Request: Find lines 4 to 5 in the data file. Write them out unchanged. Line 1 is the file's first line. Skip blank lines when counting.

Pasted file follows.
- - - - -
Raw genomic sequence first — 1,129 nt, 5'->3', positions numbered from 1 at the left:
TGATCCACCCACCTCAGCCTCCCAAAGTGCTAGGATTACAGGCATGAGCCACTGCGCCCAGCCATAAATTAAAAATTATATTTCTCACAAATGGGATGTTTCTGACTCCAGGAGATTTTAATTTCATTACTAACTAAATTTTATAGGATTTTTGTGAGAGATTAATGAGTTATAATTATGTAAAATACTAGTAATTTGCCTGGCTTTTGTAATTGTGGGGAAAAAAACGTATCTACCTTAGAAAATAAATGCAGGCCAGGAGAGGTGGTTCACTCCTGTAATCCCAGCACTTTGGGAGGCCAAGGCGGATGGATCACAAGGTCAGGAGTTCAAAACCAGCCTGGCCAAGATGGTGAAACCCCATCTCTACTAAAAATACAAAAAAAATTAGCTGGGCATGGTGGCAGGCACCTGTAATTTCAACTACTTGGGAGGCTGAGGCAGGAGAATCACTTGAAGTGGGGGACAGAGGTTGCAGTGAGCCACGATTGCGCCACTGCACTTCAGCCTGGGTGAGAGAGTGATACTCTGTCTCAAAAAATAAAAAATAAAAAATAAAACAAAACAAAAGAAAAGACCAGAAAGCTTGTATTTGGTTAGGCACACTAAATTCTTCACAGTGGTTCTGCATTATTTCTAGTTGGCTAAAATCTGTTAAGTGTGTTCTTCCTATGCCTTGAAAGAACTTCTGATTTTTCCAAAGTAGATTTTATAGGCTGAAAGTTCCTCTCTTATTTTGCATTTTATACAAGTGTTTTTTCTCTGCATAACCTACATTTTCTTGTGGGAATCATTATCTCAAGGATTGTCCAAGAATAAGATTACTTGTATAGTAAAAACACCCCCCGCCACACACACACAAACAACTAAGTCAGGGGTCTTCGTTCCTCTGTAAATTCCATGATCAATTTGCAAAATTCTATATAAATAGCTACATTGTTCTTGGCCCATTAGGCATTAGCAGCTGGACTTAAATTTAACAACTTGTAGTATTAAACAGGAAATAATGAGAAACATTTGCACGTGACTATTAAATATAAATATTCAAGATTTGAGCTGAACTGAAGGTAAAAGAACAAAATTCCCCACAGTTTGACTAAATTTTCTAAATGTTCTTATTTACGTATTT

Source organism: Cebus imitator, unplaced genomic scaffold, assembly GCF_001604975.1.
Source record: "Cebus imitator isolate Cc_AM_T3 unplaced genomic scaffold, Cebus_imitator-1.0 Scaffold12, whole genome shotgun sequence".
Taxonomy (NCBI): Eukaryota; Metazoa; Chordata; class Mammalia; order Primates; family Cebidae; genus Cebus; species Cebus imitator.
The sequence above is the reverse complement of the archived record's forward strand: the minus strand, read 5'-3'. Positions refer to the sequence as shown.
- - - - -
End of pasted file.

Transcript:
Source record: "Cebus imitator isolate Cc_AM_T3 unplaced genomic scaffold, Cebus_imitator-1.0 Scaffold12, whole genome shotgun sequence".
Taxonomy (NCBI): Eukaryota; Metazoa; Chordata; class Mammalia; order Primates; family Cebidae; genus Cebus; species Cebus imitator.